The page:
Once the soil warming cable has been laid cover with another layer of sand. Water the sand, we’re not looking for puddles here but it should be thoroughly moist. At this point you can plug in and start to warm up your bench but I do recommend adding a thermostat to regulate the temperature and make the bench cheaper to run.
Adding a thermostat
To be honest I can’t understand why you wouldn’t put a thermostat on any heated plant propagator. If you don’t it will be on all the time wasting energy and reaching a temperature that may be unnecessarily high to germinate your plants. Like any thermostat the desired temperature can be set meaning the heat cable is only on if the temperature falls below the required level.
We supply ‘Parasene’ soil warming cables with a compatible thermostat that measures the temperature in the sand layer around the cable. To install drill a hole in the side of your heat bench to allow you to slot the probe into the frame.
The soil warming cable is attached to the thermostat by removing the plug and joining the wires to the terminals inside the cover as per the instructions. Do not cut the other end (like some customers, you know who you are) with the blue plastic cover as this will damage it beyond repair.
There are other thermostats on the market (BioGreen for example) which use a small probe at the end of a wire that is inserted directly into the compost. These give a reading of the compost in the particular pot you’ve placed it in but will give you a good idea of the temperature of everything else in the propagator.
Using you heat bench propagator
A good average germination temperature for most crops is 18 to 21˚C. Depending on the air temperature inside your tunnel or greenhouse your soil cable will heat between 18 and 21˚C (isn’t that a coincidence?) at 8cm apart. If the air temp is colder and you need more heat you can place the cables closer together but in normal usage this is unlikely to be necessary.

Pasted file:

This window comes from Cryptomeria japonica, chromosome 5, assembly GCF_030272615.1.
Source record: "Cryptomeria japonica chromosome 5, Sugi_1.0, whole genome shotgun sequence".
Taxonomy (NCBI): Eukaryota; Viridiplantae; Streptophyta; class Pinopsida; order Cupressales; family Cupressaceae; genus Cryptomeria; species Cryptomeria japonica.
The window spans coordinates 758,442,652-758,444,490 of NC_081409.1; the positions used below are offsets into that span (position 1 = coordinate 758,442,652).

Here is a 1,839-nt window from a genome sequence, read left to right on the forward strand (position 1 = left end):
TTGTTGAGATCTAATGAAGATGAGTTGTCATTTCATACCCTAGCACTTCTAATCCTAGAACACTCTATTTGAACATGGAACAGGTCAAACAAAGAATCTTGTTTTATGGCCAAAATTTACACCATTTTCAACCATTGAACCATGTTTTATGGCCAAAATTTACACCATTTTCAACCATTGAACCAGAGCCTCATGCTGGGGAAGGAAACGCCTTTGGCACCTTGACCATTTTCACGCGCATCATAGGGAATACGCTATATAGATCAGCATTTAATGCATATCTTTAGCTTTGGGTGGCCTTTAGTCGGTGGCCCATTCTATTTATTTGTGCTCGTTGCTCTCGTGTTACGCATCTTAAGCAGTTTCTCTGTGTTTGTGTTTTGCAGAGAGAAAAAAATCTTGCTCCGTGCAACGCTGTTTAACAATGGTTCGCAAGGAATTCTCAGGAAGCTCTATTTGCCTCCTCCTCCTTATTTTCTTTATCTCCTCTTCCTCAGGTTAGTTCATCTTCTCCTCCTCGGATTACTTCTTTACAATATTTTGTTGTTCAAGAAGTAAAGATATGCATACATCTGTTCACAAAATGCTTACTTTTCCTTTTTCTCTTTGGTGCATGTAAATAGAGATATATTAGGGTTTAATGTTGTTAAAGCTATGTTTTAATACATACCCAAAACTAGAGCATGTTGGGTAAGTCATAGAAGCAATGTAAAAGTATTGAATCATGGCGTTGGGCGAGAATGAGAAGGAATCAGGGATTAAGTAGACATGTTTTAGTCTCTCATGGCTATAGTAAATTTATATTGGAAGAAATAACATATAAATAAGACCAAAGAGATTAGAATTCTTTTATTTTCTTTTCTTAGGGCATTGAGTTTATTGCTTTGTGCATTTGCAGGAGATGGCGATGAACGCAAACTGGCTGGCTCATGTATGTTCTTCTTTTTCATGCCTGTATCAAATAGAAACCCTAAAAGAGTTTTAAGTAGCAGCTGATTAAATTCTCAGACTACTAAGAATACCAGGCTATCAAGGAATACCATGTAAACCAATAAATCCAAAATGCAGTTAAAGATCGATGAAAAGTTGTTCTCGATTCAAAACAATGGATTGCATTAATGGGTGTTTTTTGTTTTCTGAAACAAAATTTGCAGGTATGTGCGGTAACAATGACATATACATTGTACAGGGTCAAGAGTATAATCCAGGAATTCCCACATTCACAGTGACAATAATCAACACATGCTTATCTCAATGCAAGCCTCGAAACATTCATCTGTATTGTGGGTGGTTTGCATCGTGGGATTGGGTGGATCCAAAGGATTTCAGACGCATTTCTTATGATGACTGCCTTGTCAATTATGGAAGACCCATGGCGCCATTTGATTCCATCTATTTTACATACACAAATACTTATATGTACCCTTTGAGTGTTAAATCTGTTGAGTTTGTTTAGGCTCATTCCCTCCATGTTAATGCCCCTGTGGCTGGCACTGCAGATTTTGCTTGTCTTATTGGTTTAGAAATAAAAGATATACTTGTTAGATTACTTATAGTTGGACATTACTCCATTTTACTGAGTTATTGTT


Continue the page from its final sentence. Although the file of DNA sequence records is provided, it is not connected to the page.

You can keep your heat bench warmer by making a cover for it but we just use a few layers of horticultural fleece laid over the seedlings to keep conditions nice and toasty. Fleece is good because it’ll keep the heat in but let light through so your seedlings won’t get leggy from lack of light once sprouted. As you know (and if your don’t your can read more on propagation here) seeds only need heat and moisture to germinate but once they’ve popped up they need light or they will grow tall, weak and spindly.
Also, with the exception of warm climate crops like tomatoes, courgette, chilis etc… most plants should be taken off the heat bench once the seedlings have emerged. You must protect from freezing night time conditions and a layer or two of fleece will again work perfectly. Fleece is a very light material which will be pushed up by the plants as they grow so won’t damage or hold back tender young plants.
Warm climate crops, once germinated can be left on the bench with the temperature turned down a little, as a rule of thumb about 18˚C is fine.
As we’ve said the bench must be kept moist, check the sand under the pots periodically and water as required.